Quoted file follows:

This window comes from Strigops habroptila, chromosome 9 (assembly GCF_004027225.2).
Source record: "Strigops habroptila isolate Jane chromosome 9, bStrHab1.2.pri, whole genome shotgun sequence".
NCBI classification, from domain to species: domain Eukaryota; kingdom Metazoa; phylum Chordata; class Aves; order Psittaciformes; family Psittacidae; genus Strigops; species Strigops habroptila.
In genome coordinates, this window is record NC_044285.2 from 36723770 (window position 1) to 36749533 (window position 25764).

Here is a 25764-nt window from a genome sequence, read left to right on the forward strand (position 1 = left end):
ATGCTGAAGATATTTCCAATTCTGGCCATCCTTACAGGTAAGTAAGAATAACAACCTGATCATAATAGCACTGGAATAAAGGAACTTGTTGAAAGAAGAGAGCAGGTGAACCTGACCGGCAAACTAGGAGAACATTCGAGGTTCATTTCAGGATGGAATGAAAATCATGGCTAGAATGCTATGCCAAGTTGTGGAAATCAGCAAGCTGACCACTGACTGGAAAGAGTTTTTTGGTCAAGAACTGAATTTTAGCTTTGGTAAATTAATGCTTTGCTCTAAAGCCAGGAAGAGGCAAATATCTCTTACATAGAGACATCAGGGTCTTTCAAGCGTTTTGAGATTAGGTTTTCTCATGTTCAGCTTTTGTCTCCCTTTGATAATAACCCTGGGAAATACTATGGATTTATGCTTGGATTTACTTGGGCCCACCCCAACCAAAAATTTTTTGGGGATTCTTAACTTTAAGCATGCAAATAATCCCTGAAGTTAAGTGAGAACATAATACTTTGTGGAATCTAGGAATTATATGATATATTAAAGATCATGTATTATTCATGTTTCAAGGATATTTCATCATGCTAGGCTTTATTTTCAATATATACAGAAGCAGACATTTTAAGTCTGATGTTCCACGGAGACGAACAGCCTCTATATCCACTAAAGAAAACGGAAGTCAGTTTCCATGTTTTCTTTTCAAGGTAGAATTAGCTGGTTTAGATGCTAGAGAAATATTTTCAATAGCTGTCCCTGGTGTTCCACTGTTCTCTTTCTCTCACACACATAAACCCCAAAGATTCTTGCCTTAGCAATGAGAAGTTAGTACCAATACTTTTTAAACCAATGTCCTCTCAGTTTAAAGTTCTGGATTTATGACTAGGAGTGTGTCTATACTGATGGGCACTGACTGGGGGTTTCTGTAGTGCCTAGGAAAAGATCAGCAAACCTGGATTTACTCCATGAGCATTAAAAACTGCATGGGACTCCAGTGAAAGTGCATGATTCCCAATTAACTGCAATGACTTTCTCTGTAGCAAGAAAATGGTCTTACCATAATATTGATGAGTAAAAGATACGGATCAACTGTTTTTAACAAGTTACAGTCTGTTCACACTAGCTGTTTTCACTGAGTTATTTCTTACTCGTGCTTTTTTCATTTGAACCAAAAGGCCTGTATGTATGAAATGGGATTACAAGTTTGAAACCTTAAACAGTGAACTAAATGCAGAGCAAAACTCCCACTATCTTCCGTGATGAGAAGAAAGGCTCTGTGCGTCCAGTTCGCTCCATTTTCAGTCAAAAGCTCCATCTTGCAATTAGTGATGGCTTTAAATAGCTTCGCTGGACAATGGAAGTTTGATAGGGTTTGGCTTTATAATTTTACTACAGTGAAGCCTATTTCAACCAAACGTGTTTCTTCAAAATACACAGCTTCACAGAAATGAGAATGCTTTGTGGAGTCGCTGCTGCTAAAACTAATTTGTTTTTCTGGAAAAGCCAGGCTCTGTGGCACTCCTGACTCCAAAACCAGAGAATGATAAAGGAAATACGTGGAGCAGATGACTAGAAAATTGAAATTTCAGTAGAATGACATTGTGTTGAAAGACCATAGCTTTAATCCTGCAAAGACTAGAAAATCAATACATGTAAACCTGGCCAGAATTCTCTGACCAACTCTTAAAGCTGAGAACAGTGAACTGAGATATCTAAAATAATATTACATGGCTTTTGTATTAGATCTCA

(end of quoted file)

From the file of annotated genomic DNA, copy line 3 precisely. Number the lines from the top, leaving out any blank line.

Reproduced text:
NCBI classification, from domain to species: domain Eukaryota; kingdom Metazoa; phylum Chordata; class Aves; order Psittaciformes; family Psittacidae; genus Strigops; species Strigops habroptila.